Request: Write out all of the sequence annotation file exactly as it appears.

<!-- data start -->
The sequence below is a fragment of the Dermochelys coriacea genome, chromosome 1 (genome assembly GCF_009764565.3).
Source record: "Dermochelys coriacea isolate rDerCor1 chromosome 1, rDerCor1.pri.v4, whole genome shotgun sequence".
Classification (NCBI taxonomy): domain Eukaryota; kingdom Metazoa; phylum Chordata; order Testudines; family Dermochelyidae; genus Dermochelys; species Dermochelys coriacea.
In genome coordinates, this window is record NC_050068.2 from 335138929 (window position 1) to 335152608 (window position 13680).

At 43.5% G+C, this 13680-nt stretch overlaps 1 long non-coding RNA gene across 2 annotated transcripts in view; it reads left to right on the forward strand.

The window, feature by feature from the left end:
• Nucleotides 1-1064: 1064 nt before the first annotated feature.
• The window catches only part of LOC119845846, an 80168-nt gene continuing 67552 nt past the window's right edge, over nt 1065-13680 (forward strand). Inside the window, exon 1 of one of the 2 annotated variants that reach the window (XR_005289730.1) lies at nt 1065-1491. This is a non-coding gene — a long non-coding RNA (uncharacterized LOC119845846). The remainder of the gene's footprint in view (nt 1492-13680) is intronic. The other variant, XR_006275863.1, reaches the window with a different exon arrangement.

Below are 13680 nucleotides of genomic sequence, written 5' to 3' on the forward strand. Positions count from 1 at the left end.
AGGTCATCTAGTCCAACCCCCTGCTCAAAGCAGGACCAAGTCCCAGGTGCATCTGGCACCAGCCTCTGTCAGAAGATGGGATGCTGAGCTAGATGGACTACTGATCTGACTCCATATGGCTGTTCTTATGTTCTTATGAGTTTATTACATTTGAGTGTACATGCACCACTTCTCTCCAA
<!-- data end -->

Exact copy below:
The sequence below is a fragment of the Dermochelys coriacea genome, chromosome 1 (genome assembly GCF_009764565.3).
Source record: "Dermochelys coriacea isolate rDerCor1 chromosome 1, rDerCor1.pri.v4, whole genome shotgun sequence".
Classification (NCBI taxonomy): domain Eukaryota; kingdom Metazoa; phylum Chordata; order Testudines; family Dermochelyidae; genus Dermochelys; species Dermochelys coriacea.
In genome coordinates, this window is record NC_050068.2 from 335138929 (window position 1) to 335152608 (window position 13680).

At 43.5% G+C, this 13680-nt stretch overlaps 1 long non-coding RNA gene across 2 annotated transcripts in view; it reads left to right on the forward strand.

The window, feature by feature from the left end:
• Nucleotides 1-1064: 1064 nt before the first annotated feature.
• The window catches only part of LOC119845846, an 80168-nt gene continuing 67552 nt past the window's right edge, over nt 1065-13680 (forward strand). Inside the window, exon 1 of one of the 2 annotated variants that reach the window (XR_005289730.1) lies at nt 1065-1491. This is a non-coding gene — a long non-coding RNA (uncharacterized LOC119845846). The remainder of the gene's footprint in view (nt 1492-13680) is intronic. The other variant, XR_006275863.1, reaches the window with a different exon arrangement.

Below are 13680 nucleotides of genomic sequence, written 5' to 3' on the forward strand. Positions count from 1 at the left end.
AGGTCATCTAGTCCAACCCCCTGCTCAAAGCAGGACCAAGTCCCAGGTGCATCTGGCACCAGCCTCTGTCAGAAGATGGGATGCTGAGCTAGATGGACTACTGATCTGACTCCATATGGCTGTTCTTATGTTCTTATGAGTTTATTACATTTGAGTGTACATGCACCACTTCTCTCCAA